Monday, November 20, 2006

Fuzzy Memory and the death penalty

Years ago, I read a short citation about judicial decisions concerning the death penalty. It appeared an American history textbook – those ‘review questions’ that were always printed at the end of each chapter, to see if you were paying attention when you read your homework. It included a quote from a Supreme Court justice. I filed the quote away, and occasionally it rises out of my memory banks when I read about the death penalty. The quote was something like, “The death penalty is our way of saying to someone, you messed up your life here, go take your chances elsewhere.”

The Justice’s context, supposedly, was that such a statement was empty. The death penalty was not a human or humane way to treat another individual, no matter how heinous the crime.

I decided to search for that quote, and typed variations into the Google search bar. Either my memory, or that textbook, was fuzzier than I expected. Probably both.

The case was Furman v Georgia, the seminal 1972 case in which the Supreme Court determined that the death penalty was cruel and inhuman punishment and was contrary to the Eighth and Fourteenth Amendment of the Constitution. Justice William Brennan, in his concurring opinion, quoted a line from an 1864 tract written in favor of the death penalty, in which that phrase “take your chance elsewhere” was used. Judge Brennan did not use the phrase directly to support his own argument.

But much of his written opinion is brilliant, nonetheless. The citation is from the Cornell University web site of US Supreme Court decisions ( ):

Death is truly an awesome punishment. The calculated killing of a human being by the State involves, by its very nature, a denial of the executed person's humanity. The contrast with the plight of a person punished by imprisonment is evident. An individual in prison does not lose "the right to have rights." A prisoner retains, for example, the constitutional rights to the free exercise of religion, to be free of cruel and unusual punishments, and to treatment as a "person" for purposes of due process of law and the equal protection of the laws. A prisoner remains a member of the human family. Moreover, he retains the right of access to the courts. His punishment is not irrevocable. Apart from the common charge, grounded upon the recognition of human fallibility, that the punishment of death must inevitably be inflicted upon innocent men, we know that death has been the lot of men whose convictions were unconstitutionally secured in view of later, retroactively applied, holdings of this Court. The punishment itself may have been unconstitutionally inflicted, see Witherspoon v. Illinois, 391 U.S. 510 (1968), yet the finality of death precludes relief. An executed person has indeed "lost the right to have rights." As one 19th century proponent of punishing criminals by death declared,

When a man is hung, there is an end of our relations with him. His execution is a way of saying, "You are not fit for this world, take your chance elsewhere."
[n39] [p291]

39. Stephen, Capital Punishments, 69 Fraser's Magazine 753, 763 (1864).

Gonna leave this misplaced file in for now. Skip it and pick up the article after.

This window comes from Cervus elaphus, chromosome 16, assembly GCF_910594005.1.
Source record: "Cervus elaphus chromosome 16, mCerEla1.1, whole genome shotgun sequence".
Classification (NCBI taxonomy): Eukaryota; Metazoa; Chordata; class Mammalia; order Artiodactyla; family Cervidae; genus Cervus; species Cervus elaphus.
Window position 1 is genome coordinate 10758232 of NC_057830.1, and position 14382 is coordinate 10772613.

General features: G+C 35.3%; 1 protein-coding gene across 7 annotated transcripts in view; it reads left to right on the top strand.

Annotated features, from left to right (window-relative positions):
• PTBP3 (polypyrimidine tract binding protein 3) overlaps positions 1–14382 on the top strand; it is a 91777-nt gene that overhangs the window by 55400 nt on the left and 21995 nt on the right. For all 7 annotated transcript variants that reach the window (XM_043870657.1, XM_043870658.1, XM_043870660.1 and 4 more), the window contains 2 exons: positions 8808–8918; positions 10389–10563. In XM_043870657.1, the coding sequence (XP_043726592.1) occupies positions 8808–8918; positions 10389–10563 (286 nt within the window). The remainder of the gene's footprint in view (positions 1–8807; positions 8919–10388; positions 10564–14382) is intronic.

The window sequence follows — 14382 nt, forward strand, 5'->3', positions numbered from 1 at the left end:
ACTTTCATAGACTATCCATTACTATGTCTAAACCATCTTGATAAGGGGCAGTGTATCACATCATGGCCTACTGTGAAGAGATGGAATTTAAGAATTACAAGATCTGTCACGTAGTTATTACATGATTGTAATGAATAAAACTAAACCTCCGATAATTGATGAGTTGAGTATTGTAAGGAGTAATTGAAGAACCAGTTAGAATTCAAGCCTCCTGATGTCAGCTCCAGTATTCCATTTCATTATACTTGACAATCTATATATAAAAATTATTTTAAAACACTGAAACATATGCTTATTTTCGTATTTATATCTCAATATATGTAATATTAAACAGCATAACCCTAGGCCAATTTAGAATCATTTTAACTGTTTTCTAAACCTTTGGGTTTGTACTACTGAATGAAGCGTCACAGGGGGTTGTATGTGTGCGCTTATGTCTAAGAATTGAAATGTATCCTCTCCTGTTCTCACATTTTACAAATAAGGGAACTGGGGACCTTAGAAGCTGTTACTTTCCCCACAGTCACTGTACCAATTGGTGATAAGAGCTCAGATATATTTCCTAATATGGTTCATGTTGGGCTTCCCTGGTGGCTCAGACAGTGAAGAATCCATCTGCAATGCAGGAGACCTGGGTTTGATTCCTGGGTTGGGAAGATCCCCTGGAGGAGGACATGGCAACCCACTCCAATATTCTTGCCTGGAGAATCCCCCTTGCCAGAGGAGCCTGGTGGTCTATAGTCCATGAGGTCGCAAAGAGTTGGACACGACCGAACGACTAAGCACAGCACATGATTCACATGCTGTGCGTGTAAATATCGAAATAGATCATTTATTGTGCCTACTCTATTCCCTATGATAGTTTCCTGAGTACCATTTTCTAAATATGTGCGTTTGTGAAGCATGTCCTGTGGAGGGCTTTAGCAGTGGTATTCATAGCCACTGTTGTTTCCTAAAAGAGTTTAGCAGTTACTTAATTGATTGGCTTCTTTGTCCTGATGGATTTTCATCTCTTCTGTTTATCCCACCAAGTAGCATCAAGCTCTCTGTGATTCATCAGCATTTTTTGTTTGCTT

Saturday, November 18, 2006

Poetry Thursday, Late

November in the Park

Oak leaves are the last to fall.

They skitter up and down the sidewalk,

clutter the dormant fountains,

fly updrafts past dull statues

that reflect pale sunlight filtered through thin clouds;

they climb the roof to a bell tower

streaked with green patina across once-shining copper clothing.

The maples and birch and ash long ago dropped their color,

their leaves swept away,

leaving the field to these boorish brown intruders.

The oak stays loaded with more volleys,

ready to drop another round that gets underfoot.

Soon the white carpet will arrive

and bury these drab epilogues to autumn.

Sunday, November 12, 2006

Entitled to Stuff

A friend of mine is in her first year of teaching English at a liberal arts college. She is only one year removed from finishing her doctorate, and there is very little age gap between her and her students. I asked her how her first year is going, and what one thing about her classes has surprised her the most. She replied that she is taken aback by the sense of entitlement that most college students have – this notion that the teacher, the school, and society in general should be giving them their kudos and guaranteeing their success.

The same day that we had this conversation, I attended a meeting of my college alumni board. We heard a presentation from our Director of Admissions, and he discussed the challenges that the college faced in communicating with today’s prospective college students. Prominent on the list of challenges in his powerpoint: students’ sense of entitlement.

What have we wrought? I am part of the boomer generation that has raised these kids. It makes me wonder whether we have been overly-generous with our children while they lived under our umbrella.

These issues came to mind again when I read an excerpt from Wendell Berry’s collection of essays, The Way of Ignorance. Berry writes of our desire for more and more stuff:

"[we] seem to be living now with the single expectation that there should and will always be more of everything, including 'life expectancy.' This insatiable desire for more is the result of an overwhelming sense of incompleteness, which is the result of the insatiable desire for more. This is the wheel of death.”

Somehow, many of us believe we need more and more things. Worse, we think we deserve them. But we still end up cleaning out our parents’ homes when they move on – whether to a smaller living quarters or to the final calling – and most of this stuff ends up on a dumpster.

Our memories, our relationships, are much stronger than all our physical possessions. We should teach our children before we need our own dumpsters.